Well here’s a British character who needs no introduction – Mr. Bean. A very odd mysfunctioning character of whom it would be hard to pin down a particular syndrome to in real life. They say that you either love him or you hate him. I think many people want to not like him and when they see him they want to not laugh. But in spite of themselves, they usually do laugh. Myself – I used to love Mr Bean, I found his antics and his incredibly rubbery face hilariously funny. But over the years he gradually he became irritating and tiresome to watch and I lost interest. So when my son said he wanted to see the new Bean film – Mr. Bean’s Holiday, I groaned.
But we watched it and I really enjoyed it. I wasn’t sure how much of my amusement was influenced by the infectious laughter of my little boy who loved it and he has this hearty laugh that comes from the bottom of his tummy which is so contagious that you can’t help laughing along with him. I had to watch the film again later with my daughter who couldn’t watch it with us because she had been rehearsing for a dance show staged by a Summer cheerleading school. It had been provided by the town borough council and was completely free. It was a great little scheme that proved extremely popular. They’ve been attending every day from 10am to 4pm which is ideal for working parents and at the end of each week the kids put on a dynamic little performance to show us what they’d been doing. It was an excellent show and we were all quite amazed at how these things come together after just one week of practice. Kudos to the youth leaders says I. They are committed and full of energy and enthusiasm.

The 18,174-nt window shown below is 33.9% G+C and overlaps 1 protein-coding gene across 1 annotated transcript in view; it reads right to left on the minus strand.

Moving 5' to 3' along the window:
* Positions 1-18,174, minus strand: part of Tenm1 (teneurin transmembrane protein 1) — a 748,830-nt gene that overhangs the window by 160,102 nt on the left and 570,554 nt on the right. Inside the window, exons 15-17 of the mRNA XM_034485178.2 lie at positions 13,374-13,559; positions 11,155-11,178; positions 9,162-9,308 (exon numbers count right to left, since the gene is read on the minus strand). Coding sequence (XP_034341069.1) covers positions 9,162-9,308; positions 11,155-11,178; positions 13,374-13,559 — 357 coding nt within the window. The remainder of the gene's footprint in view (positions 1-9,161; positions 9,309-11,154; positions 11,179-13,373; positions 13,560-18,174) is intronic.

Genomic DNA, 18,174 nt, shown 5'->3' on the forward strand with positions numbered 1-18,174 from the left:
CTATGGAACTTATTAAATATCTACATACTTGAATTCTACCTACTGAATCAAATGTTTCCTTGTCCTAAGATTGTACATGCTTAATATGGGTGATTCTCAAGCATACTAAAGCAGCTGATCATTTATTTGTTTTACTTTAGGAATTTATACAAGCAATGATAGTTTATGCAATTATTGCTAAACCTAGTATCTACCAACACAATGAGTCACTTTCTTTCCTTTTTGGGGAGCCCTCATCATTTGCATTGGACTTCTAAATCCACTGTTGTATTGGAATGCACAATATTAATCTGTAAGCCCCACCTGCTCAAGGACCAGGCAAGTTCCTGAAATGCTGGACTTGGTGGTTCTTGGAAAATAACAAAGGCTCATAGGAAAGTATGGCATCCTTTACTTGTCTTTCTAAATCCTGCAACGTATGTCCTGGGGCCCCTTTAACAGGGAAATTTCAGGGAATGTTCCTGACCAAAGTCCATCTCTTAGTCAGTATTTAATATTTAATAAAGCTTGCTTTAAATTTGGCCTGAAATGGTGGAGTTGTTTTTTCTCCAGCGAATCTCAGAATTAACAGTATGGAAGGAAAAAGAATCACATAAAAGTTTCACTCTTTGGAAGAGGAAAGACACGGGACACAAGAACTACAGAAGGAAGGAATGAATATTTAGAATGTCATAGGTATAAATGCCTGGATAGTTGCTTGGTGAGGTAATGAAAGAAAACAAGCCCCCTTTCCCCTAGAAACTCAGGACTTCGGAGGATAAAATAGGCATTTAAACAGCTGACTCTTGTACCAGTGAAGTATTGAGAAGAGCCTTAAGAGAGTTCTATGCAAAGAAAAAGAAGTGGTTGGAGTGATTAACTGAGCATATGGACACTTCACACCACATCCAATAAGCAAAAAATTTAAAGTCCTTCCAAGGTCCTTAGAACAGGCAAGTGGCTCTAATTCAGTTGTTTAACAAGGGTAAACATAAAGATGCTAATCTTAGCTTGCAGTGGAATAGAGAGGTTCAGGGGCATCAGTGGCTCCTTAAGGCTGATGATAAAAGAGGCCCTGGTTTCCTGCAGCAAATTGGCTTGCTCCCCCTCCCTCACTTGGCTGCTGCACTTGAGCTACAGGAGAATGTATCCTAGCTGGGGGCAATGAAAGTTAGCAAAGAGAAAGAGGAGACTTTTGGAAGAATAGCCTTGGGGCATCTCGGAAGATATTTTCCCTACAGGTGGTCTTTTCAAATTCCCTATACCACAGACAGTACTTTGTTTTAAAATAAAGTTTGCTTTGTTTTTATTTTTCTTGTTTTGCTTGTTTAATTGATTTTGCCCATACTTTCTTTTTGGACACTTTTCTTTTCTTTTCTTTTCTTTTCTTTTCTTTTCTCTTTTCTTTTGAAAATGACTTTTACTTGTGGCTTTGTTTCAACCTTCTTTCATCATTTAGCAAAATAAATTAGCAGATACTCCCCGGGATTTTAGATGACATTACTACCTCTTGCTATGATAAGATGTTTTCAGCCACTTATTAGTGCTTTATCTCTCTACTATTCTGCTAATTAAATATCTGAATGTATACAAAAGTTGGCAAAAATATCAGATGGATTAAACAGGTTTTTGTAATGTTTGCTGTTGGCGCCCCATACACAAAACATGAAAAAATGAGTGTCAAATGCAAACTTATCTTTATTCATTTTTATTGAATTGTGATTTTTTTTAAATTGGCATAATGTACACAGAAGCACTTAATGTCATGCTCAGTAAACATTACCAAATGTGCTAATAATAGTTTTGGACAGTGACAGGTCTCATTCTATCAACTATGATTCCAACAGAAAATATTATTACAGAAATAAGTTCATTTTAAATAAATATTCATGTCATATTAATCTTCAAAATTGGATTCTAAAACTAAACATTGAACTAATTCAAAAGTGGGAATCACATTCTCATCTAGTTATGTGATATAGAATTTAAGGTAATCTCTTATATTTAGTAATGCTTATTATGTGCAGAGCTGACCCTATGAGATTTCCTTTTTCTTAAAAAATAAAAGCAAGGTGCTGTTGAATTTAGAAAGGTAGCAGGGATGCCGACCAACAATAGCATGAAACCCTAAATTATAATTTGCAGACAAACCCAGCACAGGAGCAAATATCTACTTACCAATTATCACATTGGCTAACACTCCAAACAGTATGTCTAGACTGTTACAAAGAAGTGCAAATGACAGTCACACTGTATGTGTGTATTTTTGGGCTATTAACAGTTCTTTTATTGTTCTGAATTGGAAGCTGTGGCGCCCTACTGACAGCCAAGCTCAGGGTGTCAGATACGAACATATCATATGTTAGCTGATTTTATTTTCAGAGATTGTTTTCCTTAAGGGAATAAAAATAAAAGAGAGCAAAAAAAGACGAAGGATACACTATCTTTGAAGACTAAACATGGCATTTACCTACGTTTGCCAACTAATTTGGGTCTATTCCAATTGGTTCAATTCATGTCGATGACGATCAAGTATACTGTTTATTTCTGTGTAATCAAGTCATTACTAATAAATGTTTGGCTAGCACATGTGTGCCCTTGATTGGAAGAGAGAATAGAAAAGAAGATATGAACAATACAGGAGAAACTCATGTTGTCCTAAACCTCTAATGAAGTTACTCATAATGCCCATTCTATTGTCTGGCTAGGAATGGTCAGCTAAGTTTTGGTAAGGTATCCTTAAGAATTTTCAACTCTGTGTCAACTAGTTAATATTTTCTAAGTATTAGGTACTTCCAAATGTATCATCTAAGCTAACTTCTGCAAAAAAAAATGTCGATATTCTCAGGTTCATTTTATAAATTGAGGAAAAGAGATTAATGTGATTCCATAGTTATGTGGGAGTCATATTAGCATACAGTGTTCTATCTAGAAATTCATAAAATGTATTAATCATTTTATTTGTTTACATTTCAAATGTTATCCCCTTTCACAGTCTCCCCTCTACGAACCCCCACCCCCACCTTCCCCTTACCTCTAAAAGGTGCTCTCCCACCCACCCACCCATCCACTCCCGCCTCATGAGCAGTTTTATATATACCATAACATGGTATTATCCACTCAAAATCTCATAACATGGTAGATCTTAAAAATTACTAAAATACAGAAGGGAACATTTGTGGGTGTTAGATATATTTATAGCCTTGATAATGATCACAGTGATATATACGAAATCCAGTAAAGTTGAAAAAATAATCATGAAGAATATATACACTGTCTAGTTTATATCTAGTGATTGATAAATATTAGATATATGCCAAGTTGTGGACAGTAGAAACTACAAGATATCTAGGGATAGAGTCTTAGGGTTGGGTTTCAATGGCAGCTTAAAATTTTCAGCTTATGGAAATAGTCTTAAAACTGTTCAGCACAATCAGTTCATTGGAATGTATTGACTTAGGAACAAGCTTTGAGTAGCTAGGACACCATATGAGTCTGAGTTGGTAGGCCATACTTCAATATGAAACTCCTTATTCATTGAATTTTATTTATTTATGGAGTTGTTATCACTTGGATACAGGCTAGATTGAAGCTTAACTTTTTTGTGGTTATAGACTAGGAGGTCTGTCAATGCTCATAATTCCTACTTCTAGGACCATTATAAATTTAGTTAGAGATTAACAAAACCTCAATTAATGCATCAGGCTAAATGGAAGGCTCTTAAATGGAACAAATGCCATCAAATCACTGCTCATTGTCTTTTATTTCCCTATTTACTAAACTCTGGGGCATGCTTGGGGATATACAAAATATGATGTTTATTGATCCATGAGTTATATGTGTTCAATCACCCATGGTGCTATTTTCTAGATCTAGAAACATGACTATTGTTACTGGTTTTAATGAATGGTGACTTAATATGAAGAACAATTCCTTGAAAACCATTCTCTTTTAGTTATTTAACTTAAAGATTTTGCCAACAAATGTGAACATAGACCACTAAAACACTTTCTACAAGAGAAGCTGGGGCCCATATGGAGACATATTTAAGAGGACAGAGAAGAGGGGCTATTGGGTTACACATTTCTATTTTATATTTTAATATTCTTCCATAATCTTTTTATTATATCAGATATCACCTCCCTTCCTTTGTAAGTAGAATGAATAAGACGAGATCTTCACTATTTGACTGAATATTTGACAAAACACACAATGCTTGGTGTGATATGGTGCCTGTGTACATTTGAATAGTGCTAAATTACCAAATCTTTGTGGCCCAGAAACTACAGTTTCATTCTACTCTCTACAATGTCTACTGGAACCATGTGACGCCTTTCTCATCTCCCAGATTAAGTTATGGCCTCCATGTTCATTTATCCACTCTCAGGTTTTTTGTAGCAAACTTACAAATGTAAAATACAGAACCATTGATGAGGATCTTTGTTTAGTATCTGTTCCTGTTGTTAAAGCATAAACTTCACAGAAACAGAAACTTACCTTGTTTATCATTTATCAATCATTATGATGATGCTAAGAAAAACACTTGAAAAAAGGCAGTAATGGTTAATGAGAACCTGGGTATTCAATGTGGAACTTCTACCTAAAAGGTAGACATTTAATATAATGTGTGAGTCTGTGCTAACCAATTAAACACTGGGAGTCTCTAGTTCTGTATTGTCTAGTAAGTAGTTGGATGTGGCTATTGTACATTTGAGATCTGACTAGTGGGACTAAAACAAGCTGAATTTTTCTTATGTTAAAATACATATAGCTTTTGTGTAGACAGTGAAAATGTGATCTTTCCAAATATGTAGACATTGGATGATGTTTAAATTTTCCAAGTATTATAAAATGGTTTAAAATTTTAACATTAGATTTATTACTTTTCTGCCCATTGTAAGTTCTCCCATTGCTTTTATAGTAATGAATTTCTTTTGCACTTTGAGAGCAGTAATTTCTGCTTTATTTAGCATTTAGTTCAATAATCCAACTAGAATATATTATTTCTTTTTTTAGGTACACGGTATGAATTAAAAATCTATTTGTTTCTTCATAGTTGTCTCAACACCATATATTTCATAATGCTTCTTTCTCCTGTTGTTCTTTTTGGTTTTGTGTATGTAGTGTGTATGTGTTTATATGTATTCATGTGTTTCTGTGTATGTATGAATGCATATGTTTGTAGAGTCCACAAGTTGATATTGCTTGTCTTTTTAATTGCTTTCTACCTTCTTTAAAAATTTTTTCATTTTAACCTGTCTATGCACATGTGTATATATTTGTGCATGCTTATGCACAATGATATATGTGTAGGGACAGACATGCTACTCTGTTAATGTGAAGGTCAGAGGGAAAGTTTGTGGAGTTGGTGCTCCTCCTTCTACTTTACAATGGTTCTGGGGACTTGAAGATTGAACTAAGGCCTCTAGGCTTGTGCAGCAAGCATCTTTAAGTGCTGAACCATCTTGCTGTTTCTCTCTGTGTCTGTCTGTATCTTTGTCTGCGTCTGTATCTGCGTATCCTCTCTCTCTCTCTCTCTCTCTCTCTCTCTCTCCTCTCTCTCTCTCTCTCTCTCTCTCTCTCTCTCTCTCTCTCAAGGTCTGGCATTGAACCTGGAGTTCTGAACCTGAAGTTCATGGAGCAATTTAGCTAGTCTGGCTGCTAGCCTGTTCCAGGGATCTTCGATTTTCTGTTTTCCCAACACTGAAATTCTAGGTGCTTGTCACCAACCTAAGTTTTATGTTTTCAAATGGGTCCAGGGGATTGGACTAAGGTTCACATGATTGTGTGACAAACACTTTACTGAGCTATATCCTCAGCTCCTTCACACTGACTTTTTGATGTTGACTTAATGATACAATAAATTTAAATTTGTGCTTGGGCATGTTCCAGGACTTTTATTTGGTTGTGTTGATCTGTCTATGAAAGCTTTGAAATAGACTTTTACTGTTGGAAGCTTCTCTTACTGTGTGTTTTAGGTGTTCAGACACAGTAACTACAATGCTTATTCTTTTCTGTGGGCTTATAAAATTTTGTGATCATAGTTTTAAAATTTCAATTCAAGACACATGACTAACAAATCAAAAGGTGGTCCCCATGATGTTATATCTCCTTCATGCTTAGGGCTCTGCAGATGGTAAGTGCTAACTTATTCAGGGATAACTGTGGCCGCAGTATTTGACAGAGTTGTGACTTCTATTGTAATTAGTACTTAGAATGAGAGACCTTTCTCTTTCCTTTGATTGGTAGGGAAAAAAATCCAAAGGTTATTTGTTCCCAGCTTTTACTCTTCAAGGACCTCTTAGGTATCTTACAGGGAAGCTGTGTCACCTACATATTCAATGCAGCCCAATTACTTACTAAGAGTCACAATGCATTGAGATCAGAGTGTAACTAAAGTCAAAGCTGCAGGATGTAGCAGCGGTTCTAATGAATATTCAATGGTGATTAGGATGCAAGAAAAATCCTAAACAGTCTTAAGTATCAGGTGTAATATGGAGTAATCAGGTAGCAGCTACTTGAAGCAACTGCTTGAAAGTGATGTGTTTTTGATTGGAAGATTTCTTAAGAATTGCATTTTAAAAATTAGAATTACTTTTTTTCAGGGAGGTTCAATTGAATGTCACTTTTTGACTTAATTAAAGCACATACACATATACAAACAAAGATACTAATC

Anyhoo, the film – I watched it again with my daughter but minus the aforementioned chuckle-activating son and I still laughed. It’s certainly not your Hollywood blockbuster but you should take no notice of the snobby film critics who’ve slated it and watch it with the kids. It’s good British (and French) fun and refreshingly un-Americanised. And it’s definitely worth mentioning the eleven-year-old co-star, Max Baldry who I think is excellent, especially given that some child-actors can be irritatingly twee. And for the men, there’s the oh-so-pretty Emma de Caunes who is very sweet and lovely.
Basically, it’s just the usual Bean incompetence . . . the painfully frustrating plans going disastrously wrong. But along with the daft antics he gets himself into and the rare moments of endearing charm he pulls out now and then, it’s pleasingly funny and uplifting. The best scene of all in my view was the market scene where he his busking to raise money. Sooo funny.
Rowan Atkinson for me will always be best as the utterly brilliant Blackadder but his Mr. Bean has not aged at all. His return was fresh and funny and because of his ten-year retirement, I think I was ready for one more try with him. I do think he should leave it there now but all in all, it’s great, warm-hearted fun. I smiled all the way through – and for some time after.
By the way, the title of this post was the original title of the film. Not sure why they changed it.